5
sage: preparse('2x')
'Integer(2)*x'
sage: implicit_multiplication(False)
sage: preparse('2x')
'2x'

sage.misc.preparser.in_quote()

x.__init__(...) initializes x; see help(type(x)) for signature

Returns whether a file can be loaded into Sage. This checks only whether its name ends in one of the supported extensions .py, .pyx, .sage, .spyx, and .m. Note: load() assumes the latter signifies a Magma file.

INPUT:

• filename - a string

OUTPUT:

• a boolean

EXAMPLES:

sage: sage.misc.preparser.is_loadable_filename('foo.bar')
False
False
True
True


Return True if s is a non-empty string of alphabetic characters or a non-empty string of digits or just a single _

EXAMPLES:

sage: from sage.misc.preparser import isalphadigit_
True
True
True
False


Executes a file in the scope given by globals. The filename itself is also evaluated in the scope. If the name starts with http://, it is treated as a URL and downloaded.

Note

For Cython files, the situation is more complicated – the module is first compiled to a temporary module t and executed via:

from t import *


INPUT:

• filename – a string; a .py, .sage, .pyx, etc., filename, URL, or expression that evaluates to one
• globals – a string:object dictionary; the context in which to evaluate the filename and exec its contents
• attach – a boolean (default: False); whether to add the file to the list of attached files

EXAMPLES:

Note that .py files are not preparsed:

sage: t = tmp_filename(ext='.py')
sage: open(t,'w').write("print 'hi', 2/3; z = -2/7")
sage: z = 1
hi 0
sage: z
-1


A .sage file is preparsed:

sage: t = tmp_filename(ext='.sage')
sage: open(t,'w').write("print 'hi', 2/3; z = -2/7")
sage: z = 1
hi 2/3
sage: z
-2/7


Cython files are not preparsed:

sage: t = tmp_filename(ext='.pyx')
sage: open(t,'w').write("print 'hi', 2/3; z = -2/7")
sage: z = 1
Compiling ...
hi 0
sage: z
-1


If the file isn’t a Cython, Python, or a Sage file, a ValueError is raised:

sage: sage.misc.preparser.load('a.foo',globals())
Traceback (most recent call last):
...
ValueError: argument (='a.foo') to load or attach must have extension py, pyx, sage, spyx, or m


A filename given as an expression get evaluated. This ensures that load DATA+'foo.sage' works in the Notebook, say:

sage: t=tmp_filename(ext='.py'); open(t,'w').write("print 'hello world'")
hello world


We load a file given at a remote URL:

sage: sage.misc.preparser.load('http://wstein.org/loadtest.py', globals())  # optional - internet
hi from the net
5


We can load files using secure http (https):

sage: sage.misc.preparser.load('https://github.com/jasongrout/minimum_rank/raw/minimum_rank_1_0_0/minrank.py', globals())  # optional - internet


We attach a file:

sage: t = tmp_filename(ext='.py')
sage: open(t,'w').write("print 'hello world'")
hello world
sage: t in attached_files()
True


You can’t attach remote URLs (yet):

sage: sage.misc.preparser.load('http://wstein.org/loadtest.py', globals(), attach=True)  # optional - internet
Traceback (most recent call last):
...
NotImplementedError: you can't attach a URL


The default search path for loading and attaching files is the current working directory, i.e., '.'. But you can modify the path with load_attach_path():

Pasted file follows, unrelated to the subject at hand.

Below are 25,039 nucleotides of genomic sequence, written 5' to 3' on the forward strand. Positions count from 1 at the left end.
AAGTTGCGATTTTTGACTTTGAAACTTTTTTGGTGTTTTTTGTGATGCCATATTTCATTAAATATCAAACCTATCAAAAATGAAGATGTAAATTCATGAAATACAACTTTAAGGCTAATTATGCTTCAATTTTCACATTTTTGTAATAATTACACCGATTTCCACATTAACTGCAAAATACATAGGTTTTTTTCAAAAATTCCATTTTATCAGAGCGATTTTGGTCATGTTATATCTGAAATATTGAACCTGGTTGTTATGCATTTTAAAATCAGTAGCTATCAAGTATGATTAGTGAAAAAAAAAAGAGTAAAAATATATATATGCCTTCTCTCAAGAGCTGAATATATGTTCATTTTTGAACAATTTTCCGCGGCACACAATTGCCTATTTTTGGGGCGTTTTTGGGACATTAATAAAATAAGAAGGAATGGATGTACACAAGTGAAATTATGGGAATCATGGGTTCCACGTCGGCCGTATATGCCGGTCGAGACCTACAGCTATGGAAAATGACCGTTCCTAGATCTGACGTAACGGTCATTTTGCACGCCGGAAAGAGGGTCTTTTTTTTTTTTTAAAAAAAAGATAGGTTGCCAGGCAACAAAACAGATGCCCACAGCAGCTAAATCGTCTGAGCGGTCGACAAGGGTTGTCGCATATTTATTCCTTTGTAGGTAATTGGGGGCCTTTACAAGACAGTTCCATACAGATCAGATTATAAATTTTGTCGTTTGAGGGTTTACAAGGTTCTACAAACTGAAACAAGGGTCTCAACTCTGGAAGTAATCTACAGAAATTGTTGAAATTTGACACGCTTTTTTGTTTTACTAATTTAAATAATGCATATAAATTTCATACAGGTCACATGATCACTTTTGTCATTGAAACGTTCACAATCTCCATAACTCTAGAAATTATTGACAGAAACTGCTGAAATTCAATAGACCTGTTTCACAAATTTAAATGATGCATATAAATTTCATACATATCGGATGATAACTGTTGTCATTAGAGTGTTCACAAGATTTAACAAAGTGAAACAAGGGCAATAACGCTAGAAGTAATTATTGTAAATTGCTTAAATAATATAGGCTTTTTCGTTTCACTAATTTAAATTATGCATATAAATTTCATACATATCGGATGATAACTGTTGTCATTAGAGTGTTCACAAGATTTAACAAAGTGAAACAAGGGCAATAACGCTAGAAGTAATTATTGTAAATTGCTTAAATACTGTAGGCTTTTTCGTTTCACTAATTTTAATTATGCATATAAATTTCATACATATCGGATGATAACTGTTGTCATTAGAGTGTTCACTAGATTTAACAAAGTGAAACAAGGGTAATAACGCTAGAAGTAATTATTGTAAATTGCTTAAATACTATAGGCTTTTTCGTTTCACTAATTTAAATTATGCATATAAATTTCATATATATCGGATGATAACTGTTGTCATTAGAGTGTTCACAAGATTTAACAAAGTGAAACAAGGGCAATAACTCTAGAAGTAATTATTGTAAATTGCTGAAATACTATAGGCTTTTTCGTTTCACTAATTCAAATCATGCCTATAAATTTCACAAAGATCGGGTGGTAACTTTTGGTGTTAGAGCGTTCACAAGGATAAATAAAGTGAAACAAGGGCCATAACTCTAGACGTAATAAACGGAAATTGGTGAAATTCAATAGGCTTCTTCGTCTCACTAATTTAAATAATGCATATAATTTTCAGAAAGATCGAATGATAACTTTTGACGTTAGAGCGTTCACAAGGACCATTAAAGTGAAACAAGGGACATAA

sage: sage.misc.attached_files.reset(); reset_load_attach_path()
['.']
sage: t_dir = tmp_dir()
sage: fullpath = os.path.join(t_dir, 'test.py')
sage: open(fullpath, 'w').write("print 37 * 3")
sage: attach('test.py')
111
sage: sage.misc.attached_files.reset(); reset_load_attach_path() # clean up


or by setting the environment variable SAGE_LOAD_ATTACH_PATH to a colon-separated list before starting Sage:

$export SAGE_LOAD_ATTACH_PATH="/path/to/my/library:/path/to/utils"$ sage
['.', '/path/to/my/library', '/path/to/utils']


Make sure that load handles filenames with spaces in the name or path:

sage: t = tmp_filename(ext=' b.sage'); open(t,'w').write("print 2")
2


Encodes a load or attach command as valid Python code.

INPUT:

• filename - a string; the argument to the load or attach command

OUTPUT:

• a string

EXAMPLES:

sage: sage.misc.preparser.load_wrap('foo.py', True)
sage: sage.misc.preparser.base64.b64decode("Zm9vLnNhZ2U=")
'foo.sage'

sage.misc.preparser.parse_ellipsis(code, preparse_step=True)

Preparses [0,2,..,n] notation.

INPUT:

• code - a string
• preparse_step - a boolean (default: True)

OUTPUT:

• a string

EXAMPLES:

sage: from sage.misc.preparser import parse_ellipsis
sage: parse_ellipsis("[1,2,..,n]")
'(ellipsis_range(1,2,Ellipsis,n))'
sage: parse_ellipsis("for i in (f(x) .. L[10]):")
'for i in (ellipsis_iter(f(x) ,Ellipsis, L[10])):'
sage: [1.0..2.0]
[1.00000000000000, 2.00000000000000]

sage.misc.preparser.preparse(line, reset=True, do_time=False, ignore_prompts=False, numeric_literals=True)

Preparses a line of input.

INPUT:

• line - a string
• reset - a boolean (default: True)
• do_time - a boolean (default: False)
• ignore_prompts - a boolean (default: False)
• numeric_literals - a boolean (default: True)

OUTPUT:

• a string

EXAMPLES:

sage: preparse("ZZ.<x> = ZZ['x']")
"ZZ = ZZ['x']; (x,) = ZZ._first_ngens(1)"
sage: preparse("ZZ.<x> = ZZ['y']")
"ZZ = ZZ['y']; (x,) = ZZ._first_ngens(1)"
sage: preparse("ZZ.<x,y> = ZZ[]")
"ZZ = ZZ['x, y']; (x, y,) = ZZ._first_ngens(2)"
sage: preparse("ZZ.<x,y> = ZZ['u,v']")
"ZZ = ZZ['u,v']; (x, y,) = ZZ._first_ngens(2)"
sage: preparse("ZZ.<x> = QQ[2^(1/3)]")
'ZZ = QQ[Integer(2)**(Integer(1)/Integer(3))]; (x,) = ZZ._first_ngens(1)'
sage: QQ[2^(1/3)]
Number Field in a with defining polynomial x^3 - 2